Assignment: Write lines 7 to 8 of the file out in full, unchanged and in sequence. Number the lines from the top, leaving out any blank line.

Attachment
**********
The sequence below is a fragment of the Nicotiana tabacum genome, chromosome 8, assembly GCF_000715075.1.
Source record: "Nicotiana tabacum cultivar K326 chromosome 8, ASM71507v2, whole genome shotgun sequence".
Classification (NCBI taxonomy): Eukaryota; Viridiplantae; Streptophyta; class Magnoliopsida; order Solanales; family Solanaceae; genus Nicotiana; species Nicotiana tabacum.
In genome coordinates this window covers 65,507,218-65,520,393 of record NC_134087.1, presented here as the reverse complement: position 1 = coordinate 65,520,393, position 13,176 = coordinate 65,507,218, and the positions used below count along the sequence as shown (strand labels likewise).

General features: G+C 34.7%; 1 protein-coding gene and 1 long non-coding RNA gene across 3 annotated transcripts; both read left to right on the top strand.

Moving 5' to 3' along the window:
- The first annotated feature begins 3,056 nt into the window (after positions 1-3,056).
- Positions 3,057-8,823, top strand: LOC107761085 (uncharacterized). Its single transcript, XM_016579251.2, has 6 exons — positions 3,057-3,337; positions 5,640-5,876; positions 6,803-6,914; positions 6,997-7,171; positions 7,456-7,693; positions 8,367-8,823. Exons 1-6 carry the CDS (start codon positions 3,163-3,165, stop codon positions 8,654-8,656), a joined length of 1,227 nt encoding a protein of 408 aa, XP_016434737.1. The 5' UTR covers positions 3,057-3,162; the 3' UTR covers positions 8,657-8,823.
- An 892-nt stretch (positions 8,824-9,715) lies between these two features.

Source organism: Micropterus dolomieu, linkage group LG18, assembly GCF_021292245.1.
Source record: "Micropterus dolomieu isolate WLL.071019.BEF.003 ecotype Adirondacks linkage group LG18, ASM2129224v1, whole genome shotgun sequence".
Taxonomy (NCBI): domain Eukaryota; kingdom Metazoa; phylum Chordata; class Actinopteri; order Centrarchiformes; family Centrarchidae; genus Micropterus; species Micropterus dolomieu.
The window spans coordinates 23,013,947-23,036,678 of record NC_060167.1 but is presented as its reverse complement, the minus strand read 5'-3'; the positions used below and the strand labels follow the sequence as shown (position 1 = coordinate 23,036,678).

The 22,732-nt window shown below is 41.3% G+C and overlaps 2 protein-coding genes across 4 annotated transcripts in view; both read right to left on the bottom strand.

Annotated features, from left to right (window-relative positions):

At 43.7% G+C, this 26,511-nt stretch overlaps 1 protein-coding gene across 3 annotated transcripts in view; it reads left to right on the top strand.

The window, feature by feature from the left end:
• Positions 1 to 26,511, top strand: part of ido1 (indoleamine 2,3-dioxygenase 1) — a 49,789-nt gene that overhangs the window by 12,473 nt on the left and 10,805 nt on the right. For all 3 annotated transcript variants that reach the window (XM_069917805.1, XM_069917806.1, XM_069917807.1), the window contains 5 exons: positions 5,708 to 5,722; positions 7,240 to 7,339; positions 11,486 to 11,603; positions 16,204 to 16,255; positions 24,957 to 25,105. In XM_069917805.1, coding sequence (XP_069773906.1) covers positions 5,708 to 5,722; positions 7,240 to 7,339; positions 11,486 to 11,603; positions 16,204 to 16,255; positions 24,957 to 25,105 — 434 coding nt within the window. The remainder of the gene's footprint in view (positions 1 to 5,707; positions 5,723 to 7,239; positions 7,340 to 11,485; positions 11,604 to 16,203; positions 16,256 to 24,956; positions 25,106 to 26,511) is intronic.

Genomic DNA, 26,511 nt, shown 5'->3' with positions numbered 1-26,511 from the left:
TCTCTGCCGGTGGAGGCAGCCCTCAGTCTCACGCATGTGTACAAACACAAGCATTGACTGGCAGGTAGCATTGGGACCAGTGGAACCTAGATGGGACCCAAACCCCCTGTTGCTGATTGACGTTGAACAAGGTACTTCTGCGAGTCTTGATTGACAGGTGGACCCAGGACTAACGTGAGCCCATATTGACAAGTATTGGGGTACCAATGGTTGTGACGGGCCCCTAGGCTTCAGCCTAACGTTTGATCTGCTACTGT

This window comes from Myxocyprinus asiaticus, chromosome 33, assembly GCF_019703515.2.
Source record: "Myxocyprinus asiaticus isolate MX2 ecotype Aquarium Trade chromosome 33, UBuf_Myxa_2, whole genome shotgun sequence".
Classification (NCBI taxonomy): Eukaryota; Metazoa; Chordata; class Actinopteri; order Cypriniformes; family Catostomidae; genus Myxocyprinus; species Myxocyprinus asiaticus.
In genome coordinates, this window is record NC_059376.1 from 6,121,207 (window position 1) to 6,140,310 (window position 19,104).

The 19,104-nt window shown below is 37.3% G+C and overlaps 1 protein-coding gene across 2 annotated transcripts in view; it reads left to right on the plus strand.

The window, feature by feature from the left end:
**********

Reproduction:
- The first annotated feature begins 3,056 nt into the window (after positions 1-3,056).
- Positions 3,057-8,823, top strand: LOC107761085 (uncharacterized). Its single transcript, XM_016579251.2, has 6 exons — positions 3,057-3,337; positions 5,640-5,876; positions 6,803-6,914; positions 6,997-7,171; positions 7,456-7,693; positions 8,367-8,823. Exons 1-6 carry the CDS (start codon positions 3,163-3,165, stop codon positions 8,654-8,656), a joined length of 1,227 nt encoding a protein of 408 aa, XP_016434737.1. The 5' UTR covers positions 3,057-3,162; the 3' UTR covers positions 8,657-8,823.